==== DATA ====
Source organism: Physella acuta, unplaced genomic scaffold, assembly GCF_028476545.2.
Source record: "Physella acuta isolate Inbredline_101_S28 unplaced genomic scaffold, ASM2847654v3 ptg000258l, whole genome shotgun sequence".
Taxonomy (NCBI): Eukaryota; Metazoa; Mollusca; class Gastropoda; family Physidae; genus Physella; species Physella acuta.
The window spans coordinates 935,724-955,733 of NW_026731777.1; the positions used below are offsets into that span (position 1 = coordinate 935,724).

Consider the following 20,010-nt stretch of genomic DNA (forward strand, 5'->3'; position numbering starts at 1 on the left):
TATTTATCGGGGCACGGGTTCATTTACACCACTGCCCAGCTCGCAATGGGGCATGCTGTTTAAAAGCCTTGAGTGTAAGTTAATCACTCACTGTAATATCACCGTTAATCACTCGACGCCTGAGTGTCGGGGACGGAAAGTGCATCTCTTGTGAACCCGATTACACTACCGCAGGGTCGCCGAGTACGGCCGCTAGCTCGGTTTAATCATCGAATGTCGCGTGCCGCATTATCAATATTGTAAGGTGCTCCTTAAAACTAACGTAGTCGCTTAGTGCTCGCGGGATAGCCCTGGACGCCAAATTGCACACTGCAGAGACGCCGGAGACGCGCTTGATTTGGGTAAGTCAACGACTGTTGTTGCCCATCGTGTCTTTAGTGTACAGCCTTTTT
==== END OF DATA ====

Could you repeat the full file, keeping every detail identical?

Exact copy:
Source organism: Physella acuta, unplaced genomic scaffold, assembly GCF_028476545.2.
Source record: "Physella acuta isolate Inbredline_101_S28 unplaced genomic scaffold, ASM2847654v3 ptg000258l, whole genome shotgun sequence".
Taxonomy (NCBI): Eukaryota; Metazoa; Mollusca; class Gastropoda; family Physidae; genus Physella; species Physella acuta.
The window spans coordinates 935,724-955,733 of NW_026731777.1; the positions used below are offsets into that span (position 1 = coordinate 935,724).

Consider the following 20,010-nt stretch of genomic DNA (forward strand, 5'->3'; position numbering starts at 1 on the left):
TATTTATCGGGGCACGGGTTCATTTACACCACTGCCCAGCTCGCAATGGGGCATGCTGTTTAAAAGCCTTGAGTGTAAGTTAATCACTCACTGTAATATCACCGTTAATCACTCGACGCCTGAGTGTCGGGGACGGAAAGTGCATCTCTTGTGAACCCGATTACACTACCGCAGGGTCGCCGAGTACGGCCGCTAGCTCGGTTTAATCATCGAATGTCGCGTGCCGCATTATCAATATTGTAAGGTGCTCCTTAAAACTAACGTAGTCGCTTAGTGCTCGCGGGATAGCCCTGGACGCCAAATTGCACACTGCAGAGACGCCGGAGACGCGCTTGATTTGGGTAAGTCAACGACTGTTGTTGCCCATCGTGTCTTTAGTGTACAGCCTTTTT